Originally Posted by gdubb85
#1;My wife and I started two completely unrelated LLC's in Maryland, where we live, in 2013. This will be the first year we handle taxes for our situation.One LLC is Single-Member (myself only) for something I am only involved in. The second LLC we are both partners of (two members total), although she primarily runs day-to-day operations and I work about 15% of the time.My question is: how, generally, are we required to file. I though I read somewhere that because we have separate LLCs, we had to file separately, but now I cannot find any supporting documentation for that.
#2;My understanding now is: 1) I will fill out a Schedule C for my LLC since it is Single-Member and a partnership return is not required. 2) We will fill out a 1065 for the joint LLC (Maryland is not a community state) and each receive our own Schedule C from the K-1.
#3;Can we flow all of these different Schedule C's into a joint 1040 return or do we have to file separately?
#4;Did I get any of that wrong? I also gave the companies that provide the revenue for my Single Member LLC the LLC name and LLC Federal EIN, but I believe now that I should have submitted my personal tax id (SS #) since as a Single Member LLC, I should not file a partnership return. Do I have to back-track and contact them to change it or am I OK to just claim any income from them on my personal Schedule C?
Thanks so much!
#1;For the SMLLC, you ned to file your Sch C/Sch SE and report income/loss on 1040 line 12; for MMLLC, you UNLESS yu are qualified joint venture entity, need to file form 1065.Your MMLLC is a hybrid between a corporation, and a partnership or sole-proprietorship, and if you're filing the taxes on behalf of your LLC, you may find it daunting to look at a Form 1065 for the first time. As the LLC is a partnership, normal partnership tax rules will apply to the LLC and it should file a Form 1065. Each owner should show their pro-rata share of partnership income, credits and deductions on Schedule K-1 (1065). Generally, members of LLCs filing Partnership Returns pay self-employment tax on their share of partnership earnings on Sch SE; so, as part of the Partnership return you generate Schs K-1 yourself, one for each partner,your spouse, and give it to the her. You use these to prepare your individual Form 1040 tax returns, though you do not attach copies to your returns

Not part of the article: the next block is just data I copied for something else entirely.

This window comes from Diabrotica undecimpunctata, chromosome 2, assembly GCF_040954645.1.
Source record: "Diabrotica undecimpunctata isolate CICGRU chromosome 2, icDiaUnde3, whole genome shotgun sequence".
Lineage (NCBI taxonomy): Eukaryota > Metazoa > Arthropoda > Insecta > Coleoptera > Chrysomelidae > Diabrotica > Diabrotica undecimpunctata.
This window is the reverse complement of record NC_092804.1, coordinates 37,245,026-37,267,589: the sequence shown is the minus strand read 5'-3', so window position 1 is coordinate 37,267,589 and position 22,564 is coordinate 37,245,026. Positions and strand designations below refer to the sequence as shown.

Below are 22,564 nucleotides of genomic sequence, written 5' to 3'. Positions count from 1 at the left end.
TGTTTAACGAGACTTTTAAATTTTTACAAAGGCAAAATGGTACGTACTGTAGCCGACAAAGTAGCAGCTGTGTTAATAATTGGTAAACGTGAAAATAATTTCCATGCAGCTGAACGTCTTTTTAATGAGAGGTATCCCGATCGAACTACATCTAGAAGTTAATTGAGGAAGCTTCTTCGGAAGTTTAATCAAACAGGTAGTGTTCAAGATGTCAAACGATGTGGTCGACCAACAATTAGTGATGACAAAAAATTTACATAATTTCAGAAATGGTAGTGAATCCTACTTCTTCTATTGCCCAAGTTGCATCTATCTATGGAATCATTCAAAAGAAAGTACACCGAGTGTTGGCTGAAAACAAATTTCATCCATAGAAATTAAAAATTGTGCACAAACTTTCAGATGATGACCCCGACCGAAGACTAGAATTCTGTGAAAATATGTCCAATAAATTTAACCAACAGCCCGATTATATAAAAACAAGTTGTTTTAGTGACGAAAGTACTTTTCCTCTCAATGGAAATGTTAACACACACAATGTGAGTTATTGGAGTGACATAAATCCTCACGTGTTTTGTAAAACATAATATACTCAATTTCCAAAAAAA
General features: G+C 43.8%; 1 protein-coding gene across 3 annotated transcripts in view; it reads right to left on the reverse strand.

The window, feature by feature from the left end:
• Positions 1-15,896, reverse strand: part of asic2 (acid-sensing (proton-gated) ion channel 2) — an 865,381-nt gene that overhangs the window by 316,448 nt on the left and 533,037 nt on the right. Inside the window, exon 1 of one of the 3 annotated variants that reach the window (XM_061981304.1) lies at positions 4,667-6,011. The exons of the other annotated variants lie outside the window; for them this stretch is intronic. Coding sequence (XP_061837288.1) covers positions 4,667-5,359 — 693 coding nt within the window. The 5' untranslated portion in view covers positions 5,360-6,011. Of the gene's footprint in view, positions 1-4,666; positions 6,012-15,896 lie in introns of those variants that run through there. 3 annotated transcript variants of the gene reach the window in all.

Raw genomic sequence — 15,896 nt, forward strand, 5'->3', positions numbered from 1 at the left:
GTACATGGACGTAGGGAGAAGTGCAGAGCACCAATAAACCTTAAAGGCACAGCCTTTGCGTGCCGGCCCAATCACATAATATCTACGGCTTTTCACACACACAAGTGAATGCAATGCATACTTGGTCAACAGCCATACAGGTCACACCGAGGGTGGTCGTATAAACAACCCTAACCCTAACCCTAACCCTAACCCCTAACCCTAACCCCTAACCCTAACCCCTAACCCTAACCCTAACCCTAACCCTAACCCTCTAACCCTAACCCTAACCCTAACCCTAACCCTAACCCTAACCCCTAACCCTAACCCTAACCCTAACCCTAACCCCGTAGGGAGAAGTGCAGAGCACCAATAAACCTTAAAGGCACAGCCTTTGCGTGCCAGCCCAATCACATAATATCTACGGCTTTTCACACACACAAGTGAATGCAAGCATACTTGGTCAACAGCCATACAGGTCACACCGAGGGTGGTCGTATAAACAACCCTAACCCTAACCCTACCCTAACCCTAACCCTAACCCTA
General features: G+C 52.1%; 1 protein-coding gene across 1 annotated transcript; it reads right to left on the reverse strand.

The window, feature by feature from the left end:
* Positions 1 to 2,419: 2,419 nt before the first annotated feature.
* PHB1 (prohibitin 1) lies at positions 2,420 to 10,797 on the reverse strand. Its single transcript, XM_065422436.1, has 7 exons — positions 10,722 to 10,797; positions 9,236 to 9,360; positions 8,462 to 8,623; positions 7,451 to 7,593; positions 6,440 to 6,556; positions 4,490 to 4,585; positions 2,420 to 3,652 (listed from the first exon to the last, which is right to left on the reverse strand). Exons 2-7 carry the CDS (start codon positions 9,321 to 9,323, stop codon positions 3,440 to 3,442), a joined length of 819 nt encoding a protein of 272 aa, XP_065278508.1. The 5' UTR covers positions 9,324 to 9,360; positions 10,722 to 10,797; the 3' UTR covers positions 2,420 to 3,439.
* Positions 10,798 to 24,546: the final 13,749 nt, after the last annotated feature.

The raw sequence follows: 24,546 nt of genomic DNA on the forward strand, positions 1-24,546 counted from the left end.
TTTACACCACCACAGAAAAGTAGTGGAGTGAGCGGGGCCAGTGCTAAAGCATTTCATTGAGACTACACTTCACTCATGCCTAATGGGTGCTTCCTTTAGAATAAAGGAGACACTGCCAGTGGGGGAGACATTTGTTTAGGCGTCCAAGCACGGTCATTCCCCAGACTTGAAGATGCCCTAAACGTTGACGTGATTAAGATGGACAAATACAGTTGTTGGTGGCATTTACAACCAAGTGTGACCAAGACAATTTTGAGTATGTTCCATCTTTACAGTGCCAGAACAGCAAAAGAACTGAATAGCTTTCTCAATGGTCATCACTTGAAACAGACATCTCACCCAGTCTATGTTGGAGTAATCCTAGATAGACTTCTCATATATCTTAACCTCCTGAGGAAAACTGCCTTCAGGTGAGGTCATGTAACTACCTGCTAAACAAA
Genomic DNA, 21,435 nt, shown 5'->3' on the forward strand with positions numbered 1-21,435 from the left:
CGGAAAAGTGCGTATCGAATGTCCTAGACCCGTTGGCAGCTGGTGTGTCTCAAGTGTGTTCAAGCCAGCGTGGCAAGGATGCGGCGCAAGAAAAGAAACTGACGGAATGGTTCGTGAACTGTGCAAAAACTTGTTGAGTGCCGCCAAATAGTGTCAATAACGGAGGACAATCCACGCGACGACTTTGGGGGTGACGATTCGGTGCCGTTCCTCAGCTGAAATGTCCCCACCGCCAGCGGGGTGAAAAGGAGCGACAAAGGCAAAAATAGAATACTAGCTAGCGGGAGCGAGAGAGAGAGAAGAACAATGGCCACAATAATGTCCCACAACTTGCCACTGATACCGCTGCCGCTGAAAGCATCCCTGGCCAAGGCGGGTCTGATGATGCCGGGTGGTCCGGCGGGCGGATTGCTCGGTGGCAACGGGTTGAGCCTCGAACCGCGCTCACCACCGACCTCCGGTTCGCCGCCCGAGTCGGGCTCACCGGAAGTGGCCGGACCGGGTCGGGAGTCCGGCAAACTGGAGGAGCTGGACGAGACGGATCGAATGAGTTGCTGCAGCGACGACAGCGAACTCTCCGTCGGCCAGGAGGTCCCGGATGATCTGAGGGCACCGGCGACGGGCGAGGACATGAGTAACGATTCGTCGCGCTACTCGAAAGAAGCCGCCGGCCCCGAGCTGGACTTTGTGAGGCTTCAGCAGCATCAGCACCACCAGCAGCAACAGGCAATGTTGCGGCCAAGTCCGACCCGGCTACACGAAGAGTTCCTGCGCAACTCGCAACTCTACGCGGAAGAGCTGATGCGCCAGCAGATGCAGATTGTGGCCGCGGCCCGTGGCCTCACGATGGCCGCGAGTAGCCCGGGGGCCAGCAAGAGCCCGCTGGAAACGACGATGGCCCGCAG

#2;Correct as mentioned above. As long as you file From 1065, each of doesn’t receive Sch C but receives a Sch K1
#3;As said, as long as your LLC is a form of qualified joint venture entity, then yes; each of you must file Sch C/ Sch SE, NOT Form 1065.If not, no. You must absolutely file Form 1065, NOT Sch C/Sch SE.
#4;Correct. As LLC has more than one owner or “member” it must apply for an EIN. Additionally, if the SMLLC has any employees other than the single owner, it must apply for an EIN. If, however, your SMLLC has no employees, you may be able to use your personal SSN as your SMLLC’s unique identification number for the purpose of filing taxes, applying for bank loans, or conducting business with other companies. The IRS has no special tax classification for LLCs; rather, an LLC is viewed as either a corporation, partnership, or disregarded entity. Unless you intentionally elect to be taxed as another type of entity, the IRS will treat your SMLLC as a disregarded entity. Disregarded entities do not need an EIN and are taxed the same way as sole-proprietorships; that is, the LLC’s income passes through to the single member’s personal income tax return.
Do I have to back-track and contact them to change it or am I OK to just claim any income from them on my personal Schedule C?”==>As mentioned above, as long as you file your return for your SMLLC, you MUST file Sch C/Sch SE, NOT form 1065; also unless your MMLLC is qualified joint venture entity, you must file Form 1065 /Sch SE for your MMLLC.